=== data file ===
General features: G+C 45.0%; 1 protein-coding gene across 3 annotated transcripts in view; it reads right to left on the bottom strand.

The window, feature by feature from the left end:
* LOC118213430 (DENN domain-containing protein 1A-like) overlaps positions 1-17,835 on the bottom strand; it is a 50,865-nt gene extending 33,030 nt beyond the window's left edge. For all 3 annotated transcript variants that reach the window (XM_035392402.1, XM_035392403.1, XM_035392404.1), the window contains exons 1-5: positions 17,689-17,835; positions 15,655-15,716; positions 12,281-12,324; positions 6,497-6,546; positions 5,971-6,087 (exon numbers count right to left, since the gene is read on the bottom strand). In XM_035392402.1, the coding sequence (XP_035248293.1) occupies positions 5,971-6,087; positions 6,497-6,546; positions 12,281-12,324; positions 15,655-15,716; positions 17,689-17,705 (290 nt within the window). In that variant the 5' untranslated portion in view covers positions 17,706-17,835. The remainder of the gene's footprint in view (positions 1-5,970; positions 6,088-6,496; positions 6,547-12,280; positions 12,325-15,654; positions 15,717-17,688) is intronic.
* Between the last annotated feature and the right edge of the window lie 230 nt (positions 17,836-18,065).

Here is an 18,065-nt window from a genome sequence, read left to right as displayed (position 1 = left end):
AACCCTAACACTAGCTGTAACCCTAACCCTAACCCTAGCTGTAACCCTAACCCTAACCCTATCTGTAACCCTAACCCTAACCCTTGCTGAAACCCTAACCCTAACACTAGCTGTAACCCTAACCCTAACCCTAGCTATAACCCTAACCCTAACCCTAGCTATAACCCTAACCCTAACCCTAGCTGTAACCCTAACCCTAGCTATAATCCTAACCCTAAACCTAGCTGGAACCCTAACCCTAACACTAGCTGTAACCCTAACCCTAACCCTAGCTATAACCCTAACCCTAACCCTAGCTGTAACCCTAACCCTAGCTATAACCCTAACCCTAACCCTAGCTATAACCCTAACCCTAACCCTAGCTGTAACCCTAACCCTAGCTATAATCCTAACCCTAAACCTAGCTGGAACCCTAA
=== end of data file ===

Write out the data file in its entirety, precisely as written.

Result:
General features: G+C 45.0%; 1 protein-coding gene across 3 annotated transcripts in view; it reads right to left on the bottom strand.

The window, feature by feature from the left end:
* LOC118213430 (DENN domain-containing protein 1A-like) overlaps positions 1-17,835 on the bottom strand; it is a 50,865-nt gene extending 33,030 nt beyond the window's left edge. For all 3 annotated transcript variants that reach the window (XM_035392402.1, XM_035392403.1, XM_035392404.1), the window contains exons 1-5: positions 17,689-17,835; positions 15,655-15,716; positions 12,281-12,324; positions 6,497-6,546; positions 5,971-6,087 (exon numbers count right to left, since the gene is read on the bottom strand). In XM_035392402.1, the coding sequence (XP_035248293.1) occupies positions 5,971-6,087; positions 6,497-6,546; positions 12,281-12,324; positions 15,655-15,716; positions 17,689-17,705 (290 nt within the window). In that variant the 5' untranslated portion in view covers positions 17,706-17,835. The remainder of the gene's footprint in view (positions 1-5,970; positions 6,088-6,496; positions 6,547-12,280; positions 12,325-15,654; positions 15,717-17,688) is intronic.
* Between the last annotated feature and the right edge of the window lie 230 nt (positions 17,836-18,065).

Here is an 18,065-nt window from a genome sequence, read left to right as displayed (position 1 = left end):
AACCCTAACACTAGCTGTAACCCTAACCCTAACCCTAGCTGTAACCCTAACCCTAACCCTATCTGTAACCCTAACCCTAACCCTTGCTGAAACCCTAACCCTAACACTAGCTGTAACCCTAACCCTAACCCTAGCTATAACCCTAACCCTAACCCTAGCTATAACCCTAACCCTAACCCTAGCTGTAACCCTAACCCTAGCTATAATCCTAACCCTAAACCTAGCTGGAACCCTAACCCTAACACTAGCTGTAACCCTAACCCTAACCCTAGCTATAACCCTAACCCTAACCCTAGCTGTAACCCTAACCCTAGCTATAACCCTAACCCTAACCCTAGCTATAACCCTAACCCTAACCCTAGCTGTAACCCTAACCCTAGCTATAATCCTAACCCTAAACCTAGCTGGAACCCTAA